02:15 - Source: HLN
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Stories about “Bachelor Nation: Inside the World of America’s Favorite Guilty Pleasure” have described revelations in reporter Amy Kaufman’s unauthorized, behind-the-scenes book about the popular show as “shocking” and “surprising.”

Yet the truth is that those professing surprise about manipulation and staging in reality TV either haven’t been looking very hard or don’t want to know, and would be equally shocked to discover that gambling was going on in Casablanca.

Indeed, stories unmasking the tricks of the trade have emerged since the infancy of unscripted television in its present form. And while some early scandals appeared to threaten the genre’s future, by now it’s pretty well understood – if seldom stated – that regular viewers of such programs have made a pact, conscious or otherwise, to suspend disbelief.

In addition, TV itself is often pretty brutal in its appraisal of reality shows, especially in the scripted realm. This weekend’s episode of “The Good Fight,” for example, the CBS All-Access drama, features a lawsuit involving a woman who claims she was sexually assaulted while shooting a dating show clearly modeled after last summer’s “Bachelor in Paradise” controversy.

Lifetime drama “UnREAL,” similarly, regularly features producers engaging in unethical practices in the pursuit, as the lead producer on the show within the show puts it, of “good TV.”

“UnREAL’s” creator, Sarah Gertrude Shapiro, is a former “The Bachelor” producer. In promoting the program, she has discussed an interlude in which she badgered a contestant until she could wring tears out of her for the camera, and characterized her relationship with those featured as “complicated manipulation,” including sleep deprivation and misleading them to elicit the required response.

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One needn’t look very far to find examples of the curtain being pulled back, revealing the men (usually) and women pulling levers behind it. That includes practices like “frankenbiting” – using snippets of quotes out of context to shape and tell a certain story.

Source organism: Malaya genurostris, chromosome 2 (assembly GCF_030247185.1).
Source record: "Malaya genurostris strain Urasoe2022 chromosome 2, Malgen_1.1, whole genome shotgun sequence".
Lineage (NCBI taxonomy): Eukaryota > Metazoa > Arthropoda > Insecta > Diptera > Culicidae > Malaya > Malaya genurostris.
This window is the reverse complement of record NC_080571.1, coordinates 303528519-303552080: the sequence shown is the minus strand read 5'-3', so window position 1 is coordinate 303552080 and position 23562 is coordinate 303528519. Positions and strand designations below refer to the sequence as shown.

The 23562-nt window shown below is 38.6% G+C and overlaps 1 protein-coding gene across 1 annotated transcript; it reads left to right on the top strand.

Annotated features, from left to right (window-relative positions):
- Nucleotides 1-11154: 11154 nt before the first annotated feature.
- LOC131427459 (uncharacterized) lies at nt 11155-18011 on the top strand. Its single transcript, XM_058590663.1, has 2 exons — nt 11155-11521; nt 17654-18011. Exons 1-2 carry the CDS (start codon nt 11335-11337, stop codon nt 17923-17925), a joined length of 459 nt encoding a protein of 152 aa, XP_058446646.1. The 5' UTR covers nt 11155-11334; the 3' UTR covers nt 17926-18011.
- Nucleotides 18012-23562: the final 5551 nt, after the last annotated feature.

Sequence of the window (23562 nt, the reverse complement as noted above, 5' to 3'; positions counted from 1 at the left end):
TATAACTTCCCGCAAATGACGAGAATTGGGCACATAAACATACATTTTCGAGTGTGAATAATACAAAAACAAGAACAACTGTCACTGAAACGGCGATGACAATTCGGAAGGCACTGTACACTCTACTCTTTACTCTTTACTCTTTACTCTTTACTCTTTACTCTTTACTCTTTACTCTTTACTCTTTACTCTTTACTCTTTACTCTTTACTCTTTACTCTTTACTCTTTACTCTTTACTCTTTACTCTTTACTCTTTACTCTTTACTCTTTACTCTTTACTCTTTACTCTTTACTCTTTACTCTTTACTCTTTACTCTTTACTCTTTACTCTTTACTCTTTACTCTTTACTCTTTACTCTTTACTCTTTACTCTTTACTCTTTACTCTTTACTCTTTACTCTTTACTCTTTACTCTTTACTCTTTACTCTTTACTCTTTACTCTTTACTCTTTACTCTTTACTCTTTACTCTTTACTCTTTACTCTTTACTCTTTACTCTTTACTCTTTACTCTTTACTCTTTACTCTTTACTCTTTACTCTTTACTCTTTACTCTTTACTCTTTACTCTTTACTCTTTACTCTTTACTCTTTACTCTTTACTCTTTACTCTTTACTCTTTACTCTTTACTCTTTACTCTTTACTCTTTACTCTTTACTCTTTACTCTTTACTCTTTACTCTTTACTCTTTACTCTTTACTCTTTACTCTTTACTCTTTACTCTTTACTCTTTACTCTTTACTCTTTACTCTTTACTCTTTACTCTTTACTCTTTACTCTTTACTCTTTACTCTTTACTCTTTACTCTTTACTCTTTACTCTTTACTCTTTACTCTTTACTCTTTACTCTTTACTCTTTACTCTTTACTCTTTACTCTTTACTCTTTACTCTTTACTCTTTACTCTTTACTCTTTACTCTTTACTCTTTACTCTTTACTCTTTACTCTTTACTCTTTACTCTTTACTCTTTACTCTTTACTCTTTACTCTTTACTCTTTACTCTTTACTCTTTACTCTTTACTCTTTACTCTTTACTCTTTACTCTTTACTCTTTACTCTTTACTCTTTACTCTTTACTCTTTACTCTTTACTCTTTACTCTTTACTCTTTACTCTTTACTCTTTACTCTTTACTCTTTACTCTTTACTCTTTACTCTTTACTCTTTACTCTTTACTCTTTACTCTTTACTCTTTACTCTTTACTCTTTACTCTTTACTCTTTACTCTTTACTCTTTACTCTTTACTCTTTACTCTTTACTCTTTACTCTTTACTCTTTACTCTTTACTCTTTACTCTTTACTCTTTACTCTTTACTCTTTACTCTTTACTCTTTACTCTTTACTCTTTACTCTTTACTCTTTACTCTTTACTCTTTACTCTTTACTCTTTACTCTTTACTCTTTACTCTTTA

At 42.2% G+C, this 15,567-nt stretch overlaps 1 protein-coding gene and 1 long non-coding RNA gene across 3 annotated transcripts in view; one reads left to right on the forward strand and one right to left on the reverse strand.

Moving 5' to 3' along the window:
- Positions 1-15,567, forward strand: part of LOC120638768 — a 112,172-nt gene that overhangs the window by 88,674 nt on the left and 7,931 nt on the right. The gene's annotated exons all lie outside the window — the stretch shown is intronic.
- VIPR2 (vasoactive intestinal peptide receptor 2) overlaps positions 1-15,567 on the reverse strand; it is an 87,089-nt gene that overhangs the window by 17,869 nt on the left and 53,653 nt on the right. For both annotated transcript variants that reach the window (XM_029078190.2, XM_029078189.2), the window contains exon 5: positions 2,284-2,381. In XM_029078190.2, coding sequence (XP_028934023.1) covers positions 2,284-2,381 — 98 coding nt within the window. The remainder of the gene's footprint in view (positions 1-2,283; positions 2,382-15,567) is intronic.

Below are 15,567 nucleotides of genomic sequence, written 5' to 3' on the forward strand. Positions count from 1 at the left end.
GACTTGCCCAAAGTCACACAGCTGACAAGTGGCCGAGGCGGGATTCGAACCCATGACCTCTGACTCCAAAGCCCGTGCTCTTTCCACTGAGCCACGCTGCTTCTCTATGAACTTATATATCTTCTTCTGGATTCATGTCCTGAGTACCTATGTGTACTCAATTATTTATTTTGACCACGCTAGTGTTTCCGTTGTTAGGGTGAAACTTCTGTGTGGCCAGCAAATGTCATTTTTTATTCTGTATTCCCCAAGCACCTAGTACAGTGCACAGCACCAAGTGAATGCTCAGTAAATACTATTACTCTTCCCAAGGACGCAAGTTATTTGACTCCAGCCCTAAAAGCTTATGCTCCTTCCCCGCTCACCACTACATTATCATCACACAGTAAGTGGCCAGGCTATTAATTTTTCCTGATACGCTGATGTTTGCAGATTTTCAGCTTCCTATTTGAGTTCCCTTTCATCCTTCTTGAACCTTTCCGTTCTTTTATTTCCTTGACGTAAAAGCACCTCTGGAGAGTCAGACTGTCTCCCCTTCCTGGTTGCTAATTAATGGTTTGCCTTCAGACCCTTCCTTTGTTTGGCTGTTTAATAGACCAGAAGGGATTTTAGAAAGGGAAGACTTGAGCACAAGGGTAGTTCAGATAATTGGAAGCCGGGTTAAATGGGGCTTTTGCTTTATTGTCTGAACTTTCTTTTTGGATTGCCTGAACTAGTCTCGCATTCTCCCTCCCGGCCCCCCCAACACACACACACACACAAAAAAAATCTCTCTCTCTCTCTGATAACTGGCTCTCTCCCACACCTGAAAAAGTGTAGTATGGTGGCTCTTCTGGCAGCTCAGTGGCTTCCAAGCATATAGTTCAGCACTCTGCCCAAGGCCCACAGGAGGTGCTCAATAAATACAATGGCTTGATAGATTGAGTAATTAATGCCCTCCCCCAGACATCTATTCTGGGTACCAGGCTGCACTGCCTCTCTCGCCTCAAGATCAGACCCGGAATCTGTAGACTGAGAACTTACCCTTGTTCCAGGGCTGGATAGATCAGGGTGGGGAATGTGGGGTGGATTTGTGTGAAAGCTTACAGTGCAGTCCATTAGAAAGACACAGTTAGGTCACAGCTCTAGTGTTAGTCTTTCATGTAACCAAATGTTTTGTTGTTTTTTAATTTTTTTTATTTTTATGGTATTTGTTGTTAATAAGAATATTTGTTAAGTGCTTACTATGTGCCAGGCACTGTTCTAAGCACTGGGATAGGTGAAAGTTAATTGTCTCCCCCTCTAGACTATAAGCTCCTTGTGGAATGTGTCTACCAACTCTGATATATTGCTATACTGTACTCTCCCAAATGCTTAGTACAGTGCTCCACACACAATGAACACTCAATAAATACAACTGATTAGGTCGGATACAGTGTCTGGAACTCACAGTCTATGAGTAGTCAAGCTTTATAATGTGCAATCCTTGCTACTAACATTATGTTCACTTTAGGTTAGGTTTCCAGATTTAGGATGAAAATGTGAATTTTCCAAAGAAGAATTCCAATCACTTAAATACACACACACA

In a first-person account, Anna Klassen wrote about her experience shooting an unscripted pilot: “We improvised every scene, and if a producer didn’t like what we did, he’d ask us to do it over, and over, and over. There was no script, but I knew the emotions I was supposed to evoke with each take.”

Klassen concluded, “There is nothing real about reality TV.”

In 2011, the Daily Beast interviewed a woman featured on the Showtime series “Gigolos,” which focused on paid male escorts, who said the producers “created a scenario where I would need an escort, and they hired me.”

Such accusations go back to the earliest days of the genre, including twin lawsuits in 2001. “Survivor” competitor Stacey Stillman sued the show, maintaining the producers consulted with others to vote her off. Fox faced its own legal skirmish over “Temptation Island,” a dating show, when a pair of contestants claimed the producers knew that they had a child together before expelling them for violating those rules.

The bottom line is that “reality TV” has a long, spotty history, which hasn’t prevented it from becoming a staple of the modern TV landscape. To the extent viewers buy into it, they are complicit in perpetuating those practices, as are media outlets that breathlessly cover every beat of these shows because it’s good for traffic and, well, fun.

Reviewing “Bachelor Nation” for the Hollywood Reporter, former basketball great Kareem Abdul-Jabbar suggested that the book contained “all the dirty secrets about how the sausage is made. It doesn’t make the sausage any less delicious or addicting, but it does, if you think about it too much, roil the stomach.”

Still, one aspect of the review was contradictory, with Abdul-Jabbar noting, “I can’t imagine any fan of the franchise not joyously devouring this book.”

To the extent those statements conflict, the first part is more accurate. Because when it comes to reality TV, there’s only so much actual reality that most of its consumers can – or choose to – stomach.